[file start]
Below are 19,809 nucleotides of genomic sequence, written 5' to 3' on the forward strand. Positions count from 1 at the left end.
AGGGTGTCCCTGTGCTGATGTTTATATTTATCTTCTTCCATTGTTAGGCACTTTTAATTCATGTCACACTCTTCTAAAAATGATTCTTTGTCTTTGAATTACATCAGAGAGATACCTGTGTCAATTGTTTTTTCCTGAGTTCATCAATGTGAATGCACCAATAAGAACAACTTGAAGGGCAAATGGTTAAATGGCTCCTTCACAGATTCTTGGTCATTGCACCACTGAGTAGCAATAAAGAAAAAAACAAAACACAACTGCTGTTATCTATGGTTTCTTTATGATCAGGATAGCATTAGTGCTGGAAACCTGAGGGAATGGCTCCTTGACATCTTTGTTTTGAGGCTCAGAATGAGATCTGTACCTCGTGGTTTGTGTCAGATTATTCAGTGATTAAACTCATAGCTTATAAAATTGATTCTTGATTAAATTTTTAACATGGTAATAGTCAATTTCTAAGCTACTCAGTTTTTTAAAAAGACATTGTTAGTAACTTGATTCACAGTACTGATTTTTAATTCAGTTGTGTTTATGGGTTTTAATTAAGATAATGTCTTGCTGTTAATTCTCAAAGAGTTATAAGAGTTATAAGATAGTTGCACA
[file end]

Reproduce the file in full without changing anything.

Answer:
Below are 19,809 nucleotides of genomic sequence, written 5' to 3' on the forward strand. Positions count from 1 at the left end.
AGGGTGTCCCTGTGCTGATGTTTATATTTATCTTCTTCCATTGTTAGGCACTTTTAATTCATGTCACACTCTTCTAAAAATGATTCTTTGTCTTTGAATTACATCAGAGAGATACCTGTGTCAATTGTTTTTTCCTGAGTTCATCAATGTGAATGCACCAATAAGAACAACTTGAAGGGCAAATGGTTAAATGGCTCCTTCACAGATTCTTGGTCATTGCACCACTGAGTAGCAATAAAGAAAAAAACAAAACACAACTGCTGTTATCTATGGTTTCTTTATGATCAGGATAGCATTAGTGCTGGAAACCTGAGGGAATGGCTCCTTGACATCTTTGTTTTGAGGCTCAGAATGAGATCTGTACCTCGTGGTTTGTGTCAGATTATTCAGTGATTAAACTCATAGCTTATAAAATTGATTCTTGATTAAATTTTTAACATGGTAATAGTCAATTTCTAAGCTACTCAGTTTTTTAAAAAGACATTGTTAGTAACTTGATTCACAGTACTGATTTTTAATTCAGTTGTGTTTATGGGTTTTAATTAAGATAATGTCTTGCTGTTAATTCTCAAAGAGTTATAAGAGTTATAAGATAGTTGCACA